Region of Interest (ROI) Manipulations

Contents

Description

You can use ROIs to focus your processing and analysis on part of an image. For example, the histogram shown in the example below is only calculated for the area of the image specified by the green ROI rectangle. You can trace an ROI using standard contours (oval, rectangle, and so forth) or free contours (freehand). These tools are available whenever you place an image indicator on the front panel.  

You can add multiple ROIs to the same image holding Ctrl while using the mouse to place an ROI. Notice how the Histogram changes to reflect the contents of the multiple new ROIs.

You can also perform any of the following options:

  • Associate an ROI with an image window
  • Extract an ROI associated with an image window
  • Erase the current ROI from an image window
  • Transform an ROI into an image mask and vice versa
  • Transform overlays into ROIs and vice versa

Using Image Masks

An image mask is an 8-bit image of the same size as or smaller than the image to process. Pixels in the mask determine whether the corresponding pixel in the image needs to be processed. If a pixel in the mask is non-zero, the corresponding pixel in the image to process is processed. If a pixel in the image mask has a value of 0, the corresponding pixel in the image to process is left unchanged.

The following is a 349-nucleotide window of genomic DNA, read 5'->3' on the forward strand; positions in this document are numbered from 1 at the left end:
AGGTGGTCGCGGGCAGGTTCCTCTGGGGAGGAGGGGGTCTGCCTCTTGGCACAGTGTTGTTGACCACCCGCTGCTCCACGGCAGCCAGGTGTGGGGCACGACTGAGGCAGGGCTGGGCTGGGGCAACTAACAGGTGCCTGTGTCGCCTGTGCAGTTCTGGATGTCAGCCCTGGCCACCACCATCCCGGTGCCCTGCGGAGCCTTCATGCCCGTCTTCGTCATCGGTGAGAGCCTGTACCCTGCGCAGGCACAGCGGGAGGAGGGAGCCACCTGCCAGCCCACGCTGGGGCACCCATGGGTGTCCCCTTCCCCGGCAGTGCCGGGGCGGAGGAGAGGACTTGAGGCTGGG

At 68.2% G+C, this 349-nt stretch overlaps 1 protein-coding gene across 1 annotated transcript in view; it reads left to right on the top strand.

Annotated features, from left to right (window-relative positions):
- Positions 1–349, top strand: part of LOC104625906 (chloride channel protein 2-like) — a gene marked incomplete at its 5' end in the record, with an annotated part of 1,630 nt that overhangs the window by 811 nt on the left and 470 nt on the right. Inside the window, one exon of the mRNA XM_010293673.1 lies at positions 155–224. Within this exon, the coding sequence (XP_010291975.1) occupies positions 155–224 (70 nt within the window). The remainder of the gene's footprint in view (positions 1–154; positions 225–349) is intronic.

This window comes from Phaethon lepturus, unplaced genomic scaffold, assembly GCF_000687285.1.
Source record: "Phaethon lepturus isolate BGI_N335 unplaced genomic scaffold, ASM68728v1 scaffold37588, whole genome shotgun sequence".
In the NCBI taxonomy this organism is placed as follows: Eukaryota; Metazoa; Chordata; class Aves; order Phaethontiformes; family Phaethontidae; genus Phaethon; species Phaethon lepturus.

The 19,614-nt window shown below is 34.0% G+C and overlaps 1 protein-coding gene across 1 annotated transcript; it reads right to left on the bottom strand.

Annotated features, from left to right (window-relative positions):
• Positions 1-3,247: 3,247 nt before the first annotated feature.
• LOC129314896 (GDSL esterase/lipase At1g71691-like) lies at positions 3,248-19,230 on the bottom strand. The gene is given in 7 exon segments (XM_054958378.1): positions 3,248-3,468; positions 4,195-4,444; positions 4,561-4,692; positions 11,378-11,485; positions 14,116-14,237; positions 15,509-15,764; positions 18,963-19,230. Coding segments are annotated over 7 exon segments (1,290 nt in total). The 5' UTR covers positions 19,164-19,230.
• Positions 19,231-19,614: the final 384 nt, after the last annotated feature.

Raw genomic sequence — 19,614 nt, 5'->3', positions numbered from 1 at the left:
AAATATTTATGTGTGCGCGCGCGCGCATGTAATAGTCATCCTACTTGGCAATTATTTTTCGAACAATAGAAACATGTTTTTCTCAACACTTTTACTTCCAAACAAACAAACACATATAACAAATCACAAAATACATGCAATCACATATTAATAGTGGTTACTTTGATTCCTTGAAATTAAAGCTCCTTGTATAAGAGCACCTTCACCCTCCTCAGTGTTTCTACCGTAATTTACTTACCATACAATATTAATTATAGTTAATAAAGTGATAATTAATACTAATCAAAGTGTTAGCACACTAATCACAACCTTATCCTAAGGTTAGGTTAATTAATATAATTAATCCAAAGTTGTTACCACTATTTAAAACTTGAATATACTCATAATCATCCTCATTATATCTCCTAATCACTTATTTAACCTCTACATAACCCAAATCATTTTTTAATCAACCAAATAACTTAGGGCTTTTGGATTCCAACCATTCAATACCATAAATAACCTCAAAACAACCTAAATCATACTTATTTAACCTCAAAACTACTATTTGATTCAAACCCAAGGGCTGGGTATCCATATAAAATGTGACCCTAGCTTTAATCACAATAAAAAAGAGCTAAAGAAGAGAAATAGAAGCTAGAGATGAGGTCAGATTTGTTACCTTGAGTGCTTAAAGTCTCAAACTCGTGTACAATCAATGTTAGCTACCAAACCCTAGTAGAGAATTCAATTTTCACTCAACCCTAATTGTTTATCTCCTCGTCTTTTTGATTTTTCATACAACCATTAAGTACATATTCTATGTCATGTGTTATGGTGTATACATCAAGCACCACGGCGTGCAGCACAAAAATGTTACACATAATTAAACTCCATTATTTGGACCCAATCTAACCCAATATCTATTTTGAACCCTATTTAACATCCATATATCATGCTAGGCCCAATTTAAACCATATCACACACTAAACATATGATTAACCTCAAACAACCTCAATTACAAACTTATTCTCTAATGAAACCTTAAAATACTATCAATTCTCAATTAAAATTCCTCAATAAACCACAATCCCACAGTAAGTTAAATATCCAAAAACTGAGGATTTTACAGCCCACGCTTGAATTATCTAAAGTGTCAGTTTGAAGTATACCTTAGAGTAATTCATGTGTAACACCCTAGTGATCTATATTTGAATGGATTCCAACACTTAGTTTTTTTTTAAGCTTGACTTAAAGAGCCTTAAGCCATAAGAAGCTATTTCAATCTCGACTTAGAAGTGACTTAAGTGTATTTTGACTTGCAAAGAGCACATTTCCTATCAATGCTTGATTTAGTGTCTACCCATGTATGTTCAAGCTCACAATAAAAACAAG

The image mask can be limited to the bounding rectangle of the shape you want to mask. This technique is used to save memory, limiting the image mask to only the part containing information. To keep track of the location of this ROI in regard to the original image, IMAQ Vision sets a specific record of the image mask called an offset.

The following figure shows how an offset defines the upper-left corner coordinates (x, y) for the bounding rectangle belonging to the ROI. The default value of the offset is (0, 0).



The ROI Descriptor Definition (advanced) 

The ROI Descriptor cluster contains the following two elements:

  1. Global Rectangle: This is a bounding rectangle that completely encloses the ROI. It is specified by an array of 4 points.
  2. Contours: This is an array of clusters containing the following 3 elements:
    • contour type: 0 specifies an exterior contour and 1 specifies an interior contour
    • ROI type: point, line, rectangle, oval, freehand, and so on
    • list of points: (x, y) describing the contour

The ROI descriptor can be used to add ROIs to an image display control, or modify existing ROIs programmatically. You can return the ROI Descriptor associated with an image display by using a property node.

Common Applications

  • Reducing computation time by limiting the processing area
  • Identifying line profiles for edge detection and circular profiles for rotation detection or pattern matching
  • Identifying text areas for optical character recognition (OCR).

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